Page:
Reuters/Andrew Winning

Phil Sayer, best known for his announcements in the London subway and the U.K.’s railway, has died at age 62.

For years, Phil Sayer reminded Londoners to “mind the gap” between the train and the platform and to “stand clear of the doors.” His announcements helped millions of passengers navigate the various train routes in the U.K. He told them which trains offer drinks and light refreshments. And when there were weather delays, he apologized for the inconvenience.

But Londoners won’t get to hear Sayer’s voice anymore. His wife, Elinore Hamilton, announced Friday that Sayer has died. He was 62 and had esophageal cancer. “Phil Sayer – voice of reason, radio, and railways. A dearly loved husband, father, grandfather, brother, uncle and friend,” Hamilton wrote on Facebook.

For those who regularly take public transit, Sayer’s calm, yet stern, voice is a familiar one. He and Hamilton have both recorded announcements for the London Underground and for the railway for years. They’ve described themselves as the U.K.’s most apologetic couple, since their voices were the ones to break the bad news about delays and canceled trains.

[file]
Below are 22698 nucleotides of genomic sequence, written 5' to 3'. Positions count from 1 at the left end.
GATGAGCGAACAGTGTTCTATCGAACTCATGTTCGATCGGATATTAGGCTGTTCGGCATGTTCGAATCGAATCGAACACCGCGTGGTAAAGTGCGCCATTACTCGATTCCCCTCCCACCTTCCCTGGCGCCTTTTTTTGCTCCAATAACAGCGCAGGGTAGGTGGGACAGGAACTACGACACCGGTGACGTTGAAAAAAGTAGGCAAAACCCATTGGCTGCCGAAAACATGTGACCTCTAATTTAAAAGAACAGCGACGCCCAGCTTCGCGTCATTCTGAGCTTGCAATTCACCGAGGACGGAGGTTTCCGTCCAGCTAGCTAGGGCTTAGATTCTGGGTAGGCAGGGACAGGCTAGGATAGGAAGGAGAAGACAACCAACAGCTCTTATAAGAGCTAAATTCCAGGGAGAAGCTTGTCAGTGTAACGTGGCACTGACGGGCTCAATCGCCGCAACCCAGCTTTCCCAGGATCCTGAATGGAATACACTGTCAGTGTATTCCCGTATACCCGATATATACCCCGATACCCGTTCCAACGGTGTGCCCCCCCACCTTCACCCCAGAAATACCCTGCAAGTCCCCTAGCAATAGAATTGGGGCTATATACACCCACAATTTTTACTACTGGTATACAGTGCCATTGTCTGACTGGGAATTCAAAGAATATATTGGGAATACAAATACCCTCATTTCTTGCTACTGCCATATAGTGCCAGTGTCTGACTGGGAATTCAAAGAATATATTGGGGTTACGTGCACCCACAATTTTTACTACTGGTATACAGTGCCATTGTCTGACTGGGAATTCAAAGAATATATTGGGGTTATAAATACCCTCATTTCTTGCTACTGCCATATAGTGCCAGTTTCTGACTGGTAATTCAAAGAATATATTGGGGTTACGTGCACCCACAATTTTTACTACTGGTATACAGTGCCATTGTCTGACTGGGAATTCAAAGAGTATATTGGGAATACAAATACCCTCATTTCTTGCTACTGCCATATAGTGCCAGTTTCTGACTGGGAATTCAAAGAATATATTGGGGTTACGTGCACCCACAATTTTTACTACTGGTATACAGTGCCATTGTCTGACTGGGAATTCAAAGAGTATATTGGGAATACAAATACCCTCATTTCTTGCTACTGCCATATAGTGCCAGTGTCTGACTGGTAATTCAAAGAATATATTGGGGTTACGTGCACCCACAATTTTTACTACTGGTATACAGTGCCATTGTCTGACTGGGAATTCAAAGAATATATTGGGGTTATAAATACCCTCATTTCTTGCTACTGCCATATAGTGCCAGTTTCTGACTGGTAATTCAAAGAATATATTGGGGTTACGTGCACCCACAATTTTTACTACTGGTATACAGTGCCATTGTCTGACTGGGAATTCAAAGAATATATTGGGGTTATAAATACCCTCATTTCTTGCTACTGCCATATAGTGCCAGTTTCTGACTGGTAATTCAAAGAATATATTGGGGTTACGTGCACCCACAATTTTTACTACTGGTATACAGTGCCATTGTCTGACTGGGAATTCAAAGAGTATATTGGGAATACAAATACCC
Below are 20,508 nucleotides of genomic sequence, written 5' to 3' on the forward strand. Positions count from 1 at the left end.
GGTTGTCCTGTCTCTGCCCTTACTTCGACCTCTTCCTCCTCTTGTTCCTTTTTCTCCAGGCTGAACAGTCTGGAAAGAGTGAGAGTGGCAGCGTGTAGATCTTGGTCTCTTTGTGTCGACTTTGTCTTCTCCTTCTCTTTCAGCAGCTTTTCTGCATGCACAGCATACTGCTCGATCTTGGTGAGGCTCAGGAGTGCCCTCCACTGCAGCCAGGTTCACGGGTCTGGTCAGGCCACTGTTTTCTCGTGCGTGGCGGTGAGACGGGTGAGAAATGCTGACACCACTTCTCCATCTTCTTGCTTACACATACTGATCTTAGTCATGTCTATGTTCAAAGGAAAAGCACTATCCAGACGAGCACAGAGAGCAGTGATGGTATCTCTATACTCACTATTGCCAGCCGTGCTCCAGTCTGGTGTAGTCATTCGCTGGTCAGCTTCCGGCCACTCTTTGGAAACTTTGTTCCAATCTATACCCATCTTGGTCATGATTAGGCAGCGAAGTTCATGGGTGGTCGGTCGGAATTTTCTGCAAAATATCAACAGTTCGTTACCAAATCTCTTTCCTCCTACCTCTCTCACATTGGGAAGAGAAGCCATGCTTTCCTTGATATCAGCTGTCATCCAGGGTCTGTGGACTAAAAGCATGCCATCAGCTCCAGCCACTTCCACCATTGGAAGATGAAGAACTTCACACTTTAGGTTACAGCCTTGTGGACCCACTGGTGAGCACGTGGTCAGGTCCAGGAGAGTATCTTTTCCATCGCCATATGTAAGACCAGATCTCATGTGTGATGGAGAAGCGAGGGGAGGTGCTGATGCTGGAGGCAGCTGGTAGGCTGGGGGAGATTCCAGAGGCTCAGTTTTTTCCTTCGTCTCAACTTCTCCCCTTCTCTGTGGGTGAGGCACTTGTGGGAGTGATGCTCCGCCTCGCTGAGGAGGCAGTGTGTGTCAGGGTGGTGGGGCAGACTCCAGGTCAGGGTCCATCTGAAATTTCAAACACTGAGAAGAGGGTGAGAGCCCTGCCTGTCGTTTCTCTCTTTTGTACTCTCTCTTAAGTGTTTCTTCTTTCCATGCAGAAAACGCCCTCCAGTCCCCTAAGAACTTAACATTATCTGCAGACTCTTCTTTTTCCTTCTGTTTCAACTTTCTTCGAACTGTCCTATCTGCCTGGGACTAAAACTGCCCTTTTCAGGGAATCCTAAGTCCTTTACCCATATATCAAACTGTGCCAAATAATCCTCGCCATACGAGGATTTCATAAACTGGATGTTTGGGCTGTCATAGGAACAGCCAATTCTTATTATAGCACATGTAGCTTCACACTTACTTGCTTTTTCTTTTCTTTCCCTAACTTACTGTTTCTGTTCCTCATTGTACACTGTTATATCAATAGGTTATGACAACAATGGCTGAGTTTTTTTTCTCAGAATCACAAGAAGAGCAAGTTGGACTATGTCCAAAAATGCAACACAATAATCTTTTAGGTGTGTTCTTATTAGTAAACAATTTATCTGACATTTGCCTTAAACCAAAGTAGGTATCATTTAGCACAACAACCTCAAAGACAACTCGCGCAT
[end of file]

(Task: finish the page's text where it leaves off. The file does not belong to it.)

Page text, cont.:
Sayer was a presenter for the BBC and several radio stations before he switched gears and became a voiceover artist. And though he’s read the news to millions of people and voiced many commercials, Sayer’s biggest legacy is surely his turn being the “mind the gap” voice.

He had the perfect formula: “When you start to feel slightly ridiculous in yourself, you’re probably just about getting it right,” he told the Manchester Evening News in 2010. “All it is, is actually just a very exaggerated version of your real self.”

When news of his death went public, some Londoners wrote that they remember his as a prominent voice of their childhood:

Others vowed not to forget him:

One even wrote Sayer a poem:

And Hamilton signed off her Facebook announcement in the best way possible: “We are sorry to announce that this service terminates here.”

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